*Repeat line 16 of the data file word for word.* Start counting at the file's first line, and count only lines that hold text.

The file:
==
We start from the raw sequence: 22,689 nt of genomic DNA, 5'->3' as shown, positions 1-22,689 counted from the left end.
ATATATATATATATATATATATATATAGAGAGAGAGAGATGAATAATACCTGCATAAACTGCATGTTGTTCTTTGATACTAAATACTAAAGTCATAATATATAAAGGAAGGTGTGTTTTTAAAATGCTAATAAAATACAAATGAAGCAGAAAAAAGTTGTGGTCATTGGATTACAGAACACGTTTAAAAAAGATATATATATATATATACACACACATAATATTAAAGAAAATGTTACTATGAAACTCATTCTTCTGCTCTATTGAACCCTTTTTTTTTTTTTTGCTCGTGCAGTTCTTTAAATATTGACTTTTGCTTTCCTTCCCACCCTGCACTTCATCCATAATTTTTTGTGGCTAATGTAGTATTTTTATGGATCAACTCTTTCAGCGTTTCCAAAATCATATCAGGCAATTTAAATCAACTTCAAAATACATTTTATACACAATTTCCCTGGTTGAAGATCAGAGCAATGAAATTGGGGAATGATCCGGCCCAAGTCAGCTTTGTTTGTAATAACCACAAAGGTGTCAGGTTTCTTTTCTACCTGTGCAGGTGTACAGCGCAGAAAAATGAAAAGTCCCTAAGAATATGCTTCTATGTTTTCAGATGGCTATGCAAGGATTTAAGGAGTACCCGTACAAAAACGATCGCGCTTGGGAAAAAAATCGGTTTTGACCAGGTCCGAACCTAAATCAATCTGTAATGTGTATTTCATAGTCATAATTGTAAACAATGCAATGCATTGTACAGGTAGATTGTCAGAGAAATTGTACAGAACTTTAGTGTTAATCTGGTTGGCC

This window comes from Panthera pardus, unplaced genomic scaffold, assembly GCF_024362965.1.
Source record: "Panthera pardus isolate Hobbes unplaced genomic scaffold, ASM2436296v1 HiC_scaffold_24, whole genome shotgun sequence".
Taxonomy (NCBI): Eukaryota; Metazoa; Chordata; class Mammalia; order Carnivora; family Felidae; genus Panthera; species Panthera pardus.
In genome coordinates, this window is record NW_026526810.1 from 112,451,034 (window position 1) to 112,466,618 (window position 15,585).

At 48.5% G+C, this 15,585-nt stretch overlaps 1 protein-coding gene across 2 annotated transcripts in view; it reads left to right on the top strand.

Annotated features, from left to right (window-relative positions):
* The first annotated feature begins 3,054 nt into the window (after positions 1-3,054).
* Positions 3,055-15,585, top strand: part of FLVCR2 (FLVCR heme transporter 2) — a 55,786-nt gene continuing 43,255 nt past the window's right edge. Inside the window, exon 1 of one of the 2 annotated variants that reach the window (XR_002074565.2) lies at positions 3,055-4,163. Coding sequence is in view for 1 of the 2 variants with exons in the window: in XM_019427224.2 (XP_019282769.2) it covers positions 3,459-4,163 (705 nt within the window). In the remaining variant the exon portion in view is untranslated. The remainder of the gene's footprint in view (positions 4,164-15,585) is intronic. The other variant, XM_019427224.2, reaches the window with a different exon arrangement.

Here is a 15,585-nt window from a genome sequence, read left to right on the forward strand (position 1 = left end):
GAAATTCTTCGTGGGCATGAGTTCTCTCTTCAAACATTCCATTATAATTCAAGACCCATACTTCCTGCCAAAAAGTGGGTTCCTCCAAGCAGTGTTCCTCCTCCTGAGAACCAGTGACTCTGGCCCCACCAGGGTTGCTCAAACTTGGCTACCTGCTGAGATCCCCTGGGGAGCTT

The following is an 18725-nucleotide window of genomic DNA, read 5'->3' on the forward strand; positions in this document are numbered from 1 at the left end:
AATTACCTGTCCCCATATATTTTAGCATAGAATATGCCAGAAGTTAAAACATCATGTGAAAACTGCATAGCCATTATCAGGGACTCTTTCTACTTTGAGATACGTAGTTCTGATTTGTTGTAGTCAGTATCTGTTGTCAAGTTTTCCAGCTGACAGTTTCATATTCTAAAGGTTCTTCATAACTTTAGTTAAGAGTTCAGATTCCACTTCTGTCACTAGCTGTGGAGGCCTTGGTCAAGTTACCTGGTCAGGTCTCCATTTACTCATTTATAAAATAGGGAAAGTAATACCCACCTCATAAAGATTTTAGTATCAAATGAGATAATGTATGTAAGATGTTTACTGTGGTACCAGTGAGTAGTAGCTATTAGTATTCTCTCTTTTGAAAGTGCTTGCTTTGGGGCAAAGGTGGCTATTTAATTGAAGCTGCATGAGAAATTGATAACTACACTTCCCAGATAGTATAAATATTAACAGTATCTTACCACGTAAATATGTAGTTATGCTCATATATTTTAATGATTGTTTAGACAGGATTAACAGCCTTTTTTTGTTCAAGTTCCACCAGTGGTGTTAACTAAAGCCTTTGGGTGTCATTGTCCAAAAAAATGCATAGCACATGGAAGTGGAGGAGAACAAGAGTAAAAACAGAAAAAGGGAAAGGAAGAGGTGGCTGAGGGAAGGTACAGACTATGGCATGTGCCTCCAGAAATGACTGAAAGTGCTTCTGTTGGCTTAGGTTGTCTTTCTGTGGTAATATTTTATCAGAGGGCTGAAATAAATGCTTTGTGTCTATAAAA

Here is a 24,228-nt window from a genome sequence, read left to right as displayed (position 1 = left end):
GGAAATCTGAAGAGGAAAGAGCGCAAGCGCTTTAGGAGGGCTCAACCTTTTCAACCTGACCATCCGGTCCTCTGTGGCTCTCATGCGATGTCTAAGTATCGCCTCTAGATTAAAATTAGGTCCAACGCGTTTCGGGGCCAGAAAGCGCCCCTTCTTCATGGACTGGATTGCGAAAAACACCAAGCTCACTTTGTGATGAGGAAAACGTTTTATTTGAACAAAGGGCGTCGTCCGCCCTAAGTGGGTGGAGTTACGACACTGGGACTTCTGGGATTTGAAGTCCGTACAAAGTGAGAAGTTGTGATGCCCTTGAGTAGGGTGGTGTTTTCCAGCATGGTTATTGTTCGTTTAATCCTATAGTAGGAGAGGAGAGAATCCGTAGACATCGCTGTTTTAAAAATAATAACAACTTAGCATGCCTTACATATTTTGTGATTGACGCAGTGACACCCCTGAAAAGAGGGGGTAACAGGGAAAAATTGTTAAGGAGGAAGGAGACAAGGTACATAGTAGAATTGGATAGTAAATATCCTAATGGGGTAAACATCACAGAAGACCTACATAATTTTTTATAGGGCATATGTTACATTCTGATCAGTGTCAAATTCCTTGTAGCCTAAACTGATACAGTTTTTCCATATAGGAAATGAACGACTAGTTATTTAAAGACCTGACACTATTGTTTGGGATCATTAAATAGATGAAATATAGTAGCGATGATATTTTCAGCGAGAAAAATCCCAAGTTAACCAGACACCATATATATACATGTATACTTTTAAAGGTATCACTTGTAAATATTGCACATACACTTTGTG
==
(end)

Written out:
GGAAATCTGAAGAGGAAAGAGCGCAAGCGCTTTAGGAGGGCTCAACCTTTTCAACCTGACCATCCGGTCCTCTGTGGCTCTCATGCGATGTCTAAGTATCGCCTCTAGATTAAAATTAGGTCCAACGCGTTTCGGGGCCAGAAAGCGCCCCTTCTTCATGGACTGGATTGCGAAAAACACCAAGCTCACTTTGTGATGAGGAAAACGTTTTATTTGAACAAAGGGCGTCGTCCGCCCTAAGTGGGTGGAGTTACGACACTGGGACTTCTGGGATTTGAAGTCCGTACAAAGTGAGAAGTTGTGATGCCCTTGAGTAGGGTGGTGTTTTCCAGCATGGTTATTGTTCGTTTAATCCTATAGTAGGAGAGGAGAGAATCCGTAGACATCGCTGTTTTAAAAATAATAACAACTTAGCATGCCTTACATATTTTGTGATTGACGCAGTGACACCCCTGAAAAGAGGGGGTAACAGGGAAAAATTGTTAAGGAGGAAGGAGACAAGGTACATAGTAGAATTGGATAGTAAATATCCTAATGGGGTAAACATCACAGAAGACCTACATAATTTTTTATAGGGCATATGTTACATTCTGATCAGTGTCAAATTCCTTGTAGCCTAAACTGATACAGTTTTTCCATATAGGAAATGAACGACTAGTTATTTAAAGACCTGACACTATTGTTTGGGATCATTAAATAGATGAAATATAGTAGCGATGATATTTTCAGCGAGAAAAATCCCAAGTTAACCAGACACCATATATATACATGTATACTTTTAAAGGTATCACTTGTAAATATTGCACATACACTTTGTG